It is therefore recommended and right to praise the Minister so that everyone knows that there are righteous people in this world who favour the humiliated nation.

I also feel obliged to mention the righteous Hrubieszów rabbi, the late Józef Kacenelisz, of blessed memory. When he saw that the poor and the ill were left without proper care, he ignored his own poor health and undertook great effort for them. Having collected some money from merciful people, he built a hospital, a shelter for the ill, worth 30 thousand Polish zloty. The hospital is nice, and it includes 6 rooms, half for men and half for women.

Having covered the hospital roof with iron metal roofing, the righteous rabbi Józef Gelertner received a prize, worth ¼ of the building value. The rabbi, despite the fact that he himself lived in poverty, collected the money to build the hospital courtyard, worth 10,000 Polish zloty, and two years later, he built a house for the hospital doctor, worth 6,000 Polish zloty. God bless the actions of the collector and of the workers of the hospital, where 40–50 patients are taken care of each year. Some patients stay for a short period of time; others half a year or even the whole year. They are provided with clothes, a bed and linens, food and medicines. They are examined by a doctor every day. The hospital expenditure reaches 900 rubles per year, and the financial support is scarce. Where should the help come from? It is desirable that Hagamid tells the story of the good deeds of those righteous people and encourages others to further generosity towards the needs of the hospital. Their offerings will be blessed.

We also have to mention Tomasz Gliszczyński, the employee of the District Bank, who granted interest-free loans and helped the rabbi, the collectors, and the hospital supervisors. He also helped to build the house for the hospital doctor. So, he deserved to be praised in Hamagid, too, because he worked to the good of Israel, and his example could be followed by other residents of the town and its neighbourhood.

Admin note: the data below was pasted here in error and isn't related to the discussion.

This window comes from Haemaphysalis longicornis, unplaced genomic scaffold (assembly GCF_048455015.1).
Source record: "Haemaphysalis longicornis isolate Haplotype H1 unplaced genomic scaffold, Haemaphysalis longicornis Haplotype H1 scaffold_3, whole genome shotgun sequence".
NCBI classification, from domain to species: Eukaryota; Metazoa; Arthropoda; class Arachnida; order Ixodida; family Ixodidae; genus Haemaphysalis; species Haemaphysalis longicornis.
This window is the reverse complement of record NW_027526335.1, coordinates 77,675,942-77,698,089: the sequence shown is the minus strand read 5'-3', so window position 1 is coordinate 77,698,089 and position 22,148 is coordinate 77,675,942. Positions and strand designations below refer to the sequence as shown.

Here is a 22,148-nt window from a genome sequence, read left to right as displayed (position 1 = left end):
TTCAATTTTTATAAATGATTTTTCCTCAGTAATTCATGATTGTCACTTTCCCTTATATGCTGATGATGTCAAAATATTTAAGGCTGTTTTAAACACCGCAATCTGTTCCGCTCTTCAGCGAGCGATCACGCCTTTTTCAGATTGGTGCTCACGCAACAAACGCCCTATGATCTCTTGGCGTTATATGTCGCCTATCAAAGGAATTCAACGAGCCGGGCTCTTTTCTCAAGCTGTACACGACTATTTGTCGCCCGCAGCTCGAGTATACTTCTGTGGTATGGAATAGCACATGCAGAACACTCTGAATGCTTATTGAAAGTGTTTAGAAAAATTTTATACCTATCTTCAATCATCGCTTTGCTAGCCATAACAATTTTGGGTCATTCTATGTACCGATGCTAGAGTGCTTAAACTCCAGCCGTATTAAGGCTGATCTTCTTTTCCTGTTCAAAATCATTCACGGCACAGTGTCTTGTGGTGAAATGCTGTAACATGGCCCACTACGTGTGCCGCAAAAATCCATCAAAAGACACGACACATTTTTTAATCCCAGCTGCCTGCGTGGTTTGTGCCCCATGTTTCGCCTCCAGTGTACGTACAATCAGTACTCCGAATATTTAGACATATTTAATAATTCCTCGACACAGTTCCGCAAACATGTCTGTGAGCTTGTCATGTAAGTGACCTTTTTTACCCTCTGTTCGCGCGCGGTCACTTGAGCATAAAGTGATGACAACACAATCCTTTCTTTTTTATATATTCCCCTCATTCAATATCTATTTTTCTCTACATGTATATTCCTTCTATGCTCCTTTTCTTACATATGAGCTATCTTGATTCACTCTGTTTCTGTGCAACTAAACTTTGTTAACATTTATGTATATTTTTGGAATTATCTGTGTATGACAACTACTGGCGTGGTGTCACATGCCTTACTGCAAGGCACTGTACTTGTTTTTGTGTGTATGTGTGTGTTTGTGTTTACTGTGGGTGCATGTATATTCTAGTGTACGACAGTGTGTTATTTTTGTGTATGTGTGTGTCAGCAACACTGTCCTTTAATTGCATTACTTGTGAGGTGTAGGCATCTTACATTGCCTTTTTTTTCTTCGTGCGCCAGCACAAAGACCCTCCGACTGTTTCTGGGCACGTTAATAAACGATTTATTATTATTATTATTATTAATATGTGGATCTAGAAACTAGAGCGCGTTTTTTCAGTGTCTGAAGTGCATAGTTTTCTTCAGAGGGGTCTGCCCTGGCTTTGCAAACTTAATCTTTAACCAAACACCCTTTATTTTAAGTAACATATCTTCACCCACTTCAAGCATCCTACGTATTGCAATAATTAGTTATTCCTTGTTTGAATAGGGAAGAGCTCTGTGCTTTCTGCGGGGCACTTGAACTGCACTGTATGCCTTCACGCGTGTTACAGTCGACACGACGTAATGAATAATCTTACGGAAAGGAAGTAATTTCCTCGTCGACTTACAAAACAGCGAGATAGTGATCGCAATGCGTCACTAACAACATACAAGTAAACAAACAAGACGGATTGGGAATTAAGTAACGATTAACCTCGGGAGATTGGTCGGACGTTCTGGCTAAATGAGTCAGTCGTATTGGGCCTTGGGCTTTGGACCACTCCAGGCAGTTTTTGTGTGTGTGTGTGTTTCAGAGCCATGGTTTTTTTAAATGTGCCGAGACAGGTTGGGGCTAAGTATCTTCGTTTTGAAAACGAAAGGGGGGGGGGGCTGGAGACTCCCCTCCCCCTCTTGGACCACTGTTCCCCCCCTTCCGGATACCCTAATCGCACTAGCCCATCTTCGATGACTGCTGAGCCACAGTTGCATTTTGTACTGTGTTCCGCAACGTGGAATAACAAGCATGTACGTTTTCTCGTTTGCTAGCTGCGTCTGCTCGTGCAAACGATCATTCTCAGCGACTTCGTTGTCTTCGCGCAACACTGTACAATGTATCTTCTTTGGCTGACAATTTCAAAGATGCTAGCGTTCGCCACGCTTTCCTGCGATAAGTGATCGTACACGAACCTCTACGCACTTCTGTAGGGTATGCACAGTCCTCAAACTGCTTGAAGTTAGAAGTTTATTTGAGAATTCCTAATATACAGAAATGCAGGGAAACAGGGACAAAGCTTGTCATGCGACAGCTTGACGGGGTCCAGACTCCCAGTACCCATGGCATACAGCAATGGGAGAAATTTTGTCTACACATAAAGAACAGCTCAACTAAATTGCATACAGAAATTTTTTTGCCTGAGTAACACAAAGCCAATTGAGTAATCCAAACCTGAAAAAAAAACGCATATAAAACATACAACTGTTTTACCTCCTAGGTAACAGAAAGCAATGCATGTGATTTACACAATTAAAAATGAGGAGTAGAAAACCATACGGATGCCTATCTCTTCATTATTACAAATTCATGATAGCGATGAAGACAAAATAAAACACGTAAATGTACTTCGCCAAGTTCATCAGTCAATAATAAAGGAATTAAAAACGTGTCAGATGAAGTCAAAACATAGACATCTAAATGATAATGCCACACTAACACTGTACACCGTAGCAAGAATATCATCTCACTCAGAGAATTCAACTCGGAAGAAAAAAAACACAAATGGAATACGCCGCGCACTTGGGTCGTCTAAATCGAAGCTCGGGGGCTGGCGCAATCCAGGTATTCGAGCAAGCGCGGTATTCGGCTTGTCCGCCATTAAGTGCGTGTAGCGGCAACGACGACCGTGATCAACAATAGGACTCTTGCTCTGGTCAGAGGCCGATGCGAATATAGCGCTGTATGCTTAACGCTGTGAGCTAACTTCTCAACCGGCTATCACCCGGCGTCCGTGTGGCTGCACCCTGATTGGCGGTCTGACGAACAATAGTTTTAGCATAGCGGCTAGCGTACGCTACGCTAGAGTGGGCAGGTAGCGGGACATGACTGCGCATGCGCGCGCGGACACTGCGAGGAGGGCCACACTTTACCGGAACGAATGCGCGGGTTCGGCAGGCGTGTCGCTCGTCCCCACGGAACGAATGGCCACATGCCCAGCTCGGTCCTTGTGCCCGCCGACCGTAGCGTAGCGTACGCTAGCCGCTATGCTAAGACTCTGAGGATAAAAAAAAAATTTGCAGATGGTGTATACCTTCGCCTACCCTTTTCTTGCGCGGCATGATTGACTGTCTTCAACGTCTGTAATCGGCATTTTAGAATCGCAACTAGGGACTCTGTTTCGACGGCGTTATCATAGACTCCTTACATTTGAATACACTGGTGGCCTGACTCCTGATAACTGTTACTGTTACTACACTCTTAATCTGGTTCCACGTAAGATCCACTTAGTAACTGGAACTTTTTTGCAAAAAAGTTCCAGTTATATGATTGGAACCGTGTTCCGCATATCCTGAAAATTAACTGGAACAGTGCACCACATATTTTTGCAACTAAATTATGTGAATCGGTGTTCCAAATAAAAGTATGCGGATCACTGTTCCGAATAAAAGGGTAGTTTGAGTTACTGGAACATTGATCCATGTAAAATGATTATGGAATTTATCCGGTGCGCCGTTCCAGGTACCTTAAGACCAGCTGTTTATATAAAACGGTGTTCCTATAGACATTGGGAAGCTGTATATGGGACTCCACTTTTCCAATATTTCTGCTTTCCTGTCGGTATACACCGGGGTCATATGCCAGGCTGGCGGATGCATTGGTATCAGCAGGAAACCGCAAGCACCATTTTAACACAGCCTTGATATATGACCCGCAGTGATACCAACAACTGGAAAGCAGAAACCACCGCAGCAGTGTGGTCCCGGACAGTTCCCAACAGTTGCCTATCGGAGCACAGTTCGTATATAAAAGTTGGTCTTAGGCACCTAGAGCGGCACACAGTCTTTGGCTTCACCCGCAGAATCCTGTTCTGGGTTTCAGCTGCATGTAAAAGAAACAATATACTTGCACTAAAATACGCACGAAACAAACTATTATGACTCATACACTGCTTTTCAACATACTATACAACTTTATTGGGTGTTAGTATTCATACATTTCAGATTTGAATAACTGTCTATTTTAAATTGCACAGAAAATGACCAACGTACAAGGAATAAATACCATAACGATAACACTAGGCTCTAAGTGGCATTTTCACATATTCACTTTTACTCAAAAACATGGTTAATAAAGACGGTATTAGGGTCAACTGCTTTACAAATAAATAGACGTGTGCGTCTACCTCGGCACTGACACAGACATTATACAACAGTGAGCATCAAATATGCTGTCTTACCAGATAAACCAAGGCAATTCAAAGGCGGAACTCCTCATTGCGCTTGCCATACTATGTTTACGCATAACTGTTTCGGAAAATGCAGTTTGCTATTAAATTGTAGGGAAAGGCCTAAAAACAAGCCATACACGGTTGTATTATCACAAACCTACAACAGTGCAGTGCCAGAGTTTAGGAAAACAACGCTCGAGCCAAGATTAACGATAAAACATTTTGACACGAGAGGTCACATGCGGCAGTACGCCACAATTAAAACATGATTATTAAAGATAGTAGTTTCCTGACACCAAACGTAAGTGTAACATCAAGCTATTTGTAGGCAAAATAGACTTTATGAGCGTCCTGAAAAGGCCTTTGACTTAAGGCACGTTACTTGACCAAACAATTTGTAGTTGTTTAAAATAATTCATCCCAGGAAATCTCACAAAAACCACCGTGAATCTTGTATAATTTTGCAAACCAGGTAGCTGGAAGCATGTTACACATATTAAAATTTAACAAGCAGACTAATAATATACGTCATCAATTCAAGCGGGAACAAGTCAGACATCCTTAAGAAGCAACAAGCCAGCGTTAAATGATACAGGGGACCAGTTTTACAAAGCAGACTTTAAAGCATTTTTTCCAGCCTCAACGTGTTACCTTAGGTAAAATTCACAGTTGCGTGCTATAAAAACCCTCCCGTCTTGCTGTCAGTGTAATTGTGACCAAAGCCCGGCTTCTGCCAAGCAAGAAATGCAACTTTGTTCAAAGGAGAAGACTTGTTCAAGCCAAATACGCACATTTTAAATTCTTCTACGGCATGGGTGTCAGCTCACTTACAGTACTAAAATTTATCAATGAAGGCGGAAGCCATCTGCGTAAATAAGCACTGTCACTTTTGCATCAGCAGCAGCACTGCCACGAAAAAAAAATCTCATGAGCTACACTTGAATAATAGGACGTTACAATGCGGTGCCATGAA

I have the honour to greet you from far away,

                                                                              Hirsz Goldszmidt

                                                                              Medical Doctor

In 1867, Józef Goldszmit dedicated his book Wizerunki wsławionych Żydów XIX wieku. I. Sir Moses Montefiore (The Pictures of the Famous Jews of the Nineteenth Century. Vol. I. Sir Moses Montefiore) to “the most beloved Father, medical doctor, as proof of filial love.” This was also the year in which Hirsz was widowed. Together with his son Jakub, he belonged to the “society bank supporting impoverished doctors, widows, and orphans of the doctors.” He soon remarried to Sura Estera, and on 5 January 1871, his last child, Aleksander Sender Goldszmit, was born. Hersz died two years later. In a letter from Lublin, sent to and published in Izraelita in January 1873 (No. 5), his short obituary was presented:

Hirsz Goldszmidt, a medical doctor, died after a long and severe illness on 17 December (29 [New Style]) December, last year, in Hrubieszów.

The late Goldszmidt, apart from his expertise in medicine, was also proficient in the Talmud and rabbinic scholarship. He was the lover of Hebrew literature, and he could speak Hebrew as well as other languages fluently. He was commonly held in high esteem. He had a gentle character and a sense of humour. The memories of him will long remain in the hearts of those who knew him well, including his fellow believers as well as people of different faith, who were all able to appreciate his rare qualities.

The Goldszmits’ Jewish Old People’s Home was opened on the centenary of his birth. The project’s initiator was Maria Pistolowa, the daughter of the late Dr Goldszmit. Having returned to the country after a long-lasting absence, she settled down in Hrubieszów to take care of her parents’ graves and to be buried next to them (Izraelita 1905, No. 33).